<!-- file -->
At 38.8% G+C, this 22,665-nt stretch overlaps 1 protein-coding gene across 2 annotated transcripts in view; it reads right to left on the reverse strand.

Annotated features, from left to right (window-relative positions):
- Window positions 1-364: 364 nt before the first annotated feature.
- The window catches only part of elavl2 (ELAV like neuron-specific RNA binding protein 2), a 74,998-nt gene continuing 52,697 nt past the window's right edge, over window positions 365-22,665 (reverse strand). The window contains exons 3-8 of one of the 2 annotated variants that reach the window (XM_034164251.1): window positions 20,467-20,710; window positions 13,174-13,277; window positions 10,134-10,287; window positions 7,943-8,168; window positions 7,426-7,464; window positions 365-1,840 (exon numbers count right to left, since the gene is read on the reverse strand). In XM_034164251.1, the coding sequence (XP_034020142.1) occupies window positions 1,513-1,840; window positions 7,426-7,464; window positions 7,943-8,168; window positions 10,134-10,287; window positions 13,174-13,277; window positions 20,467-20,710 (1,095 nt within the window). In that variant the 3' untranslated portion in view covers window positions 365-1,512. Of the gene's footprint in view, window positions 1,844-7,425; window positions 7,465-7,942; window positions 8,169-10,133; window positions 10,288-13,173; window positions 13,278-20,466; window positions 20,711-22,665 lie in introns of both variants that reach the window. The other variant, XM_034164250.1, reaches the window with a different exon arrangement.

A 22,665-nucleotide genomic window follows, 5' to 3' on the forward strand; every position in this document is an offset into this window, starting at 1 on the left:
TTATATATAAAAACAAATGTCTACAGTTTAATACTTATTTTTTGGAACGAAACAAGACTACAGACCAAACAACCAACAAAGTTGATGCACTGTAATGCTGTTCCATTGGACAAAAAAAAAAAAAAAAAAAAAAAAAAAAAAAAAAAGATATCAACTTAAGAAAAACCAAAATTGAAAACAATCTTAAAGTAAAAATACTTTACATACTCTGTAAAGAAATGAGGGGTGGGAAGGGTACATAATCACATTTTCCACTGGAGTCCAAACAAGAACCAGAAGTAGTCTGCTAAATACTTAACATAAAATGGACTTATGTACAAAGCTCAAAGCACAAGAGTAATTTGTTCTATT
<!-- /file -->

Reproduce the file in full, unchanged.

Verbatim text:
At 38.8% G+C, this 22,665-nt stretch overlaps 1 protein-coding gene across 2 annotated transcripts in view; it reads right to left on the reverse strand.

Annotated features, from left to right (window-relative positions):
- Window positions 1-364: 364 nt before the first annotated feature.
- The window catches only part of elavl2 (ELAV like neuron-specific RNA binding protein 2), a 74,998-nt gene continuing 52,697 nt past the window's right edge, over window positions 365-22,665 (reverse strand). The window contains exons 3-8 of one of the 2 annotated variants that reach the window (XM_034164251.1): window positions 20,467-20,710; window positions 13,174-13,277; window positions 10,134-10,287; window positions 7,943-8,168; window positions 7,426-7,464; window positions 365-1,840 (exon numbers count right to left, since the gene is read on the reverse strand). In XM_034164251.1, the coding sequence (XP_034020142.1) occupies window positions 1,513-1,840; window positions 7,426-7,464; window positions 7,943-8,168; window positions 10,134-10,287; window positions 13,174-13,277; window positions 20,467-20,710 (1,095 nt within the window). In that variant the 3' untranslated portion in view covers window positions 365-1,512. Of the gene's footprint in view, window positions 1,844-7,425; window positions 7,465-7,942; window positions 8,169-10,133; window positions 10,288-13,173; window positions 13,278-20,466; window positions 20,711-22,665 lie in introns of both variants that reach the window. The other variant, XM_034164250.1, reaches the window with a different exon arrangement.

A 22,665-nucleotide genomic window follows, 5' to 3' on the forward strand; every position in this document is an offset into this window, starting at 1 on the left:
TTATATATAAAAACAAATGTCTACAGTTTAATACTTATTTTTTGGAACGAAACAAGACTACAGACCAAACAACCAACAAAGTTGATGCACTGTAATGCTGTTCCATTGGACAAAAAAAAAAAAAAAAAAAAAAAAAAAAAAAAAAAGATATCAACTTAAGAAAAACCAAAATTGAAAACAATCTTAAAGTAAAAATACTTTACATACTCTGTAAAGAAATGAGGGGTGGGAAGGGTACATAATCACATTTTCCACTGGAGTCCAAACAAGAACCAGAAGTAGTCTGCTAAATACTTAACATAAAATGGACTTATGTACAAAGCTCAAAGCACAAGAGTAATTTGTTCTATT